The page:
UNCLAS SECTION 01 OF 03 CAIRO 005350 SIPDIS SENSITIVE STATE FOR NEA/ELA, NEA/RA, AND EB/IDF USAID FOR ANE/MEA MCCLOUD USTR FOR SAUMS TREASURY FOR MILLS/NUGENT/PETERS COMMERCE FOR 4520/ITA/ANESA/TALAAT E.O. 12958: N/A TAGS: ECON [Economic Conditions], EFIN [Financial and Monetary Affairs], ETRD [Foreign Trade], EINV [Foreign Investments], EG [Egypt] SUBJECT: UPDATE ON EGYPT'S PRIVATIZATION PROGRAM REF: A. CAIRO 4374 B. CAIRO 1329 Sensitive but Unclassified. Please protect accordingly. ------- Summary ------- ¶1. (SBU) Since taking office in July 2004, Prime Minister Nazif's administration has reinvigorated the GOE's program to privatize state-owned industries. Under the leadership of the new Ministry of Investment, the revitalized program aims to speed up privatizations by making public enterprises more efficient - and thus more attractive to potential investors - while also introducing good corporate governance principles. The effort has paid off for the GOE, which completed a total of 19 privatizations from July 2004 to March 2005, generating LE 2.9 billion ($500 million) compared with five transactions generating LE 81 million ($14 million) in the period July 2003-March 2004. The GOE has promised even bolder steps in the near future for divestiture of formerly "strategic" industries. Labor issues remain a concern, but the GOE has indicated that it will deal with workers' concerns on a case-by-case basis as public companies are privatized. It is doubtful, however, that the GOE would approve any deals that would result in massive layoffs, particularly in an election year. End summary. ------------------------- Privatization revitalized ------------------------- ¶2. (SBU) The GOE privatization program has undergone a complete makeover in concept and implementation in the last year under the Nazif administration's new Ministry of Investment (MOI). Minister of Investment Mahmoud Mohieldin has been the driving force behind revitalization of the program, which he refers to as "asset management." Mohieldin has used his political weight, as a key member of the NDP economic policy apparatus, to garner support for broadening the scope of the program to include all public enterprises, the more competitive companies as well as those with large workforces that could be negatively affected by privatization. He has made privatization a focal point of the macroeconomic reform effort led by the Minister of Finance, the Minister of Foreign Trade and Industry and Nazif himself, all of whom agree on the goals of stimulating private sector-driven growth and "marketing Egypt" as a destination for foreign investment. ------------------------------------------- Pre-Nazif: Privatization in fits and starts ------------------------------------------- ¶3. (U) The GOE has two categories of public enterprises: wholly state-owned companies regulated by Law 203 of 1991, and joint venture companies (including banks) with a public- private ownership mix, regulated by Law 159 of 1981. When the privatization program began, the 314 wholly state-owned companies were grouped according to the type of economic activity they conducted and put under the supervision of holding companies (HCs). The HCs managed the privatization of their affiliate companies, eventually dissolving when all of their affiliates had been privatized. This process created a conflict of interest, especially for the HC chairmen. Working efficiently to privatize all of their affiliates meant that the HC chairmen worked themselves out of a job. Privatization was therefore a slow, sporadic process and after more than a decade of fits and starts, liquidations and restructuring, there were still seven HCs with 139 affiliate companies. ¶4. (U) In 1999, after a cabinet change, the GOE decided to include the sale of public shares in joint venture companies under the rubric of the privatization program. The Ministry of Economy and Foreign Trade (now the Ministry of Foreign Trade and Industry) began an inventory of joint ventures and their shareholder structure. After a lengthy research process, the number of joint venture companies and banks was found to exceed 600, all with different percentages of public ownership. In early 2000, the entire privatization program, including wholly state owned companies and joint ventures, was consolidated under the Ministry of Public Enterprises, where it remain until being subsumed by the new MOI in the July 2004 cabinet change. ------------------------- Privatization under Nazif ------------------------- ¶5. (U) Soon after MOI took over managing the privatization program, a three-pronged effort was undertaken to remake public enterprises by: 1) restructuring and re-engineering public companies to make them more efficient, and ultimately more attractive to potential purchasers; 2) implementing good corporate governance principles in all public companies; and 3) aggressively pursuing the advertisement and sale of public companies. As part of the effort to introduce corporate governance principles, MOI published an OECD-based code of conduct for corporate governance and disclosure in public companies and began publishing the minutes of companies' general assembly meetings to increase transparency. MOI also created a ministerial committee to assist investors in resolving disputes arising from privatization transactions. The committee has already reportedly resolved 18 disputes, including several long- standing disputes from privatizations that occurred in the pre-Nazif era. ¶6. (U) MOI also began a campaign to advertise the newly revamped privatization program. The thrust of the ad campaign was that the GOE was committed to removing obstacles that had blocked or slowed privatizations in the past. Labor and debt issues would be dealt with on a case- by-case basis, foreign private sector interest was encouraged rather than feared as it had been under previous administrations, and no sectors were off-limits or "strategic" as in the past. On behalf of MOI, Microsoft Chairman Bill Gates launched a website, www.investment.gov.eg in January 2005, to serve as Egypt's investment portal. The GOE then took its investment campaign to the May 2005 World Economic Forum in an effort to drum up more foreign investment. ¶7. (U) The result of MOI's efforts has been a rekindling of interest among foreign investors. A list of 41 local and international financial institutions, including Citibank, Goldman Sachs and Merrill Lynch, are now working with MOI as advisors/consultants on privatization. A number of prominent foreign companies - such as Ciments Francais, La Farge Titan and Michelin - concluded multi-million dollar deals to purchase public companies such as Suez Cement (ref B). From July 2004 to March 2005, the GOE completed 19 privatizations, generating LE 2.9 billion in revenue, compared with only five transactions that generated LE 81 million in the period July 2003-March 2004. MOI expects the total value of privatizations in fiscal year 2004/2005 to exceed LE 3 billion, almost double the aggregate value of sales for the period 2001 through June 2004. The budget for fiscal year 2005/2006 (July 2005-June 2006) projects revenues from privatization will reach LE 5 billion (ref A). ---------------------- Privatization expanded ---------------------- ¶8. (U) As noted above, MOI has included in the privatization program companies that were not previously slated for sale. Prior administrations considered certain companies "cash cows" that were too valuable for the GOE to sell. Likewise, certain sectors, such as petrochemicals and telecoms, were considered "strategic" and therefore off limits to private ownership, especially foreign private ownership. In June MOI sold 20% of the GOE's stake in Sidi Krir petrochemical company on the Cairo and Alexandria Stock Exchange (CASE) for LE 70/share. The company's shares have dominated trading by volume and value on the CASE in the last several weeks and recently closed at LE 105/share. A number of other high profile companies are also in the pipeline, including petroleum company AMOC and Eastern Tobacco Company (one of the GOE's "cash cows"). MOI has also indicated it will offer a significant stake in Telecom Egypt by the end of 2005. Shares of several public companies, possibly including Telecom Egypt, will also soon be registered on the New York Stock Exchange to further open channels for foreign investment. (Note: An update on privatization in the banking sector will be sent septel. End note). ------------ Labor issues ------------ ¶10. (SBU) One of the difficult issues for the GOE as it divests its public assets is the reaction of labor. The GOE deals with excess labor in companies to be privatized by offering early retirement packages, which are largely funded by proceeds from privatization. Senior GOE officials continue to provide public reassurances that labor issues will be resolved amicably and a safety net will be provided for workers affected by privatization, in keeping with the GOE's general policy of protection of low-income earners. The MOI is working on a new early retirement system designed to more closely address workers' concerns and improve the financial management of privatization proceeds that will be used to fund the early retirements. ¶11. (SBU) Nevertheless, in state-owned enterprises, particularly those burdened with surplus manpower like textiles, iron, and steel, concerned workers have expressed opposition to privatization through their representatives in parliament, through strikes and in the opposition press. The proposed sale of shares in Suez and Torah Cement Companies late last year triggered strikes that were resolved only after MOI obtained the purchaser's commitment not to lay off workers for three years (ref B). Mohamed Hassouna, Advisor to the Minister on Privatization Affairs, told Econoff that MOI is "keeping channels open to workers," and cooperating with the Egyptian Trade Union Federation (ETUF) on a case-by-case basis to resolve potential problems with privatization deals. It would be surprising, however, for the GOE to conclude any deals that risk large-scale layoffs from labor-intensive industries prior to Egypt's October elections. CORBIN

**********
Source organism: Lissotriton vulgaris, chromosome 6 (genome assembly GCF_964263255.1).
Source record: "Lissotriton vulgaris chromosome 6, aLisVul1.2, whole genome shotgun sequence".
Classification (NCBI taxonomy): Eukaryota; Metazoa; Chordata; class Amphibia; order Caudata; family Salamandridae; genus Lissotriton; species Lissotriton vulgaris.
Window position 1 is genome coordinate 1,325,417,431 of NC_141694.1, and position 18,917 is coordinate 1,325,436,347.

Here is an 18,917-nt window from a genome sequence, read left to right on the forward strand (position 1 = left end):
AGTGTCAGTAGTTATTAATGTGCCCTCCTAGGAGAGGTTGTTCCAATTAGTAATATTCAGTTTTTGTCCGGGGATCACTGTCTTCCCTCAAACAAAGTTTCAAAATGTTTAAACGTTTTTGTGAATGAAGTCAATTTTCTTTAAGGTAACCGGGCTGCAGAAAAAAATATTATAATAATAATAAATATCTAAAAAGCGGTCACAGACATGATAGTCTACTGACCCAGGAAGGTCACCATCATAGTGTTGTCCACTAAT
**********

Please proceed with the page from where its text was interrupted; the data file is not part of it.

Also see the following Cablegate cable in which ¶9 speaks of Kamel holding a “meeting with USG [US Government] officials and on the Hill, and [how he] also met with Microsoft Chairman Bill Gates and executives from Intel, Cisco, and Oracle.”